We’re stills photographers through and through, but there are times when a still image can’t do justice to a natural spectacle. So it was on one hot day during our recent South Africa trip, when we witnessed hundreds of elephants converged on a waterhole in Addo national park…
‘Ah-oooooooooooooooo. Ah-ooooooooooooo.’ A mournful, low wail pierces the air. We’ve never heard this sound before and if we didn’t know exactly who was uttering this haunting, heartfelt song we might have ventured it was a bird rather than a mammal. But, just there, right in front of our game-viewing vehicle, to the delight and excitement of everyone on board, is an African wild dog, head bowed low, scraping the red earth.
‘Ah-oooooooooooo. Ah-ooooooooooooo.’ Like an ‘X-factor’ hopeful this pack member is ‘crooning’ for all he’s worth. He’s somehow got separated from the rest of of his pack and is contact-calling plaintively to get back in touch – a bit like sending an urgent SMS or desperate text message when you quickly need to relocate family members or a bunch of friends in a crowd…
Getting this close to such a rare and beautiful animal – just check out those marbled coats and rangy, marathon runner legs – is always a special treat, but it’s even better when you get to discover another little piece of the jig-saw about their fascinating social and co-operative behaviour.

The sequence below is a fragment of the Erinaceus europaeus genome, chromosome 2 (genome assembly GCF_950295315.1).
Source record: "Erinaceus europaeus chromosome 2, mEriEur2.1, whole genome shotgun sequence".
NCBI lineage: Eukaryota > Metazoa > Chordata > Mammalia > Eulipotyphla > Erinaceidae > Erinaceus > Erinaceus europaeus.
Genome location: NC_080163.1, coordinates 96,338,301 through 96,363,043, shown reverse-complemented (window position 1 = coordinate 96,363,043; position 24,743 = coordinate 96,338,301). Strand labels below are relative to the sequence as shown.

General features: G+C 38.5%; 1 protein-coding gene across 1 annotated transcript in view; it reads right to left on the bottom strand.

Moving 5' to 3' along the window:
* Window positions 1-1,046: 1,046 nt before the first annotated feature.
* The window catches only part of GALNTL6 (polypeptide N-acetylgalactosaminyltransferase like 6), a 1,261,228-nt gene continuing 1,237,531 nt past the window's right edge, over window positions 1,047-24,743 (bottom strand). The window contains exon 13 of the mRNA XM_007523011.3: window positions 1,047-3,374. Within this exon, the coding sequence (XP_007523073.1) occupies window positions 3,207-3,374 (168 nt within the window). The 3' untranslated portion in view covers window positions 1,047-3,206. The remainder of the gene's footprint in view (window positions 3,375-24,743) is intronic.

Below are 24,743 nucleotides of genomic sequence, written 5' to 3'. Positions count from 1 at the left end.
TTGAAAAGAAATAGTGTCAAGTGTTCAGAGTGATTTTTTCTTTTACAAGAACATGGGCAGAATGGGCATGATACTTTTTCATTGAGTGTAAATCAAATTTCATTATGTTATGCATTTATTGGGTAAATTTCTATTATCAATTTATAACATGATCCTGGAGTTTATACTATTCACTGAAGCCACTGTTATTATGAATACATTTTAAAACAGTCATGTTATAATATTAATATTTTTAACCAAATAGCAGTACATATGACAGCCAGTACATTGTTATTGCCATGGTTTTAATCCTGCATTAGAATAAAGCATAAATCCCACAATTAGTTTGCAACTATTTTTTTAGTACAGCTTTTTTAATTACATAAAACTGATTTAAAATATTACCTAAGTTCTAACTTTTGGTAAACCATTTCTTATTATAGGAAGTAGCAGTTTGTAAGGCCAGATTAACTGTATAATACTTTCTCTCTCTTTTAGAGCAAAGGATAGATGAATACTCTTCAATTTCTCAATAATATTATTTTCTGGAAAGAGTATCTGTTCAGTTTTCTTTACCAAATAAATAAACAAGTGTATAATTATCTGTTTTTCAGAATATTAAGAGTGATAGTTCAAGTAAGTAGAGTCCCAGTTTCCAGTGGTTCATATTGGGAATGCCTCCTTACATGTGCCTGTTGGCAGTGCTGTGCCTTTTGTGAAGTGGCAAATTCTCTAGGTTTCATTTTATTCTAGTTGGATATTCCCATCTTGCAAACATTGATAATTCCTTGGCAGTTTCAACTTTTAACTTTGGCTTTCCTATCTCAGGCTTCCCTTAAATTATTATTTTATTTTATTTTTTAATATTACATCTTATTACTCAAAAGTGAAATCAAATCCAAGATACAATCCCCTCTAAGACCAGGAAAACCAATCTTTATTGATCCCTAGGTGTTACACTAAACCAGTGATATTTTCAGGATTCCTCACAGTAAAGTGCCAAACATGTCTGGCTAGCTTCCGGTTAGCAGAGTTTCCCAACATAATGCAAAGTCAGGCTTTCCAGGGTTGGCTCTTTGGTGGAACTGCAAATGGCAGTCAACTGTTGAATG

On our next morning drive, we get to catch up with the reunited group of 14 dogs ( just one of the packs on the reserve) and follow them hunting – bumping along in the wake of the pack as they fan out through the bush at top speed flushing out their prey. We’re certainly feeling the Madikwe magic…
It’s about 20 years since the first six wild dogs were introduced to Madikwe game reserve, in South Africa’s North West province. Now here we are a couple of decades later closely following this holy grail species which is doing remarkably well on the reserve. Such conservation success stories are rare and certainly something to be celebrated.
When we ran into the wild dogs on our visit last month we’d already notched up excellent sightings of the Big Five just half-way through a five-night stay. Three leopard sightings on successive afternoon drives, many photogenic elephant encounters and an alert lion or two along the way had more than kept our cameras clicking, but were we going to see the critters that make visits to this malaria-free reserve that extra-bit special? We were getting more than a little anxious we might not be as lucky as most and that catching up with one of our favourite animals on the planet might prove impossible on this occasion.
Guides confirmed the dogs had been giving everyone the runaround in recent days, but assured us that it definitely wasn’t time to panic. How right they were. This was our very first visit to Madikwe, South Africa’s fourth largest game reserve – but something tells us we’ll be back… Ah-ooooooooooo!
Most people have probably heard of Kruger Park in South Africa – it’s vast, diverse and most definitely on the tourist map. But there are 19 more reserves in this sunny country’s excellent network of national parks – some big, others relatively small, some well known, others not so – and we’ve been visiting lots of them over the years we’ve been photographing southern Africa’s wildlife.
It’s been fascinating to see the changes in different parks from visit to visit – whether it’s extra roads and trails opening up greater areas to visitors or new and improved tourist facilities and accommodation.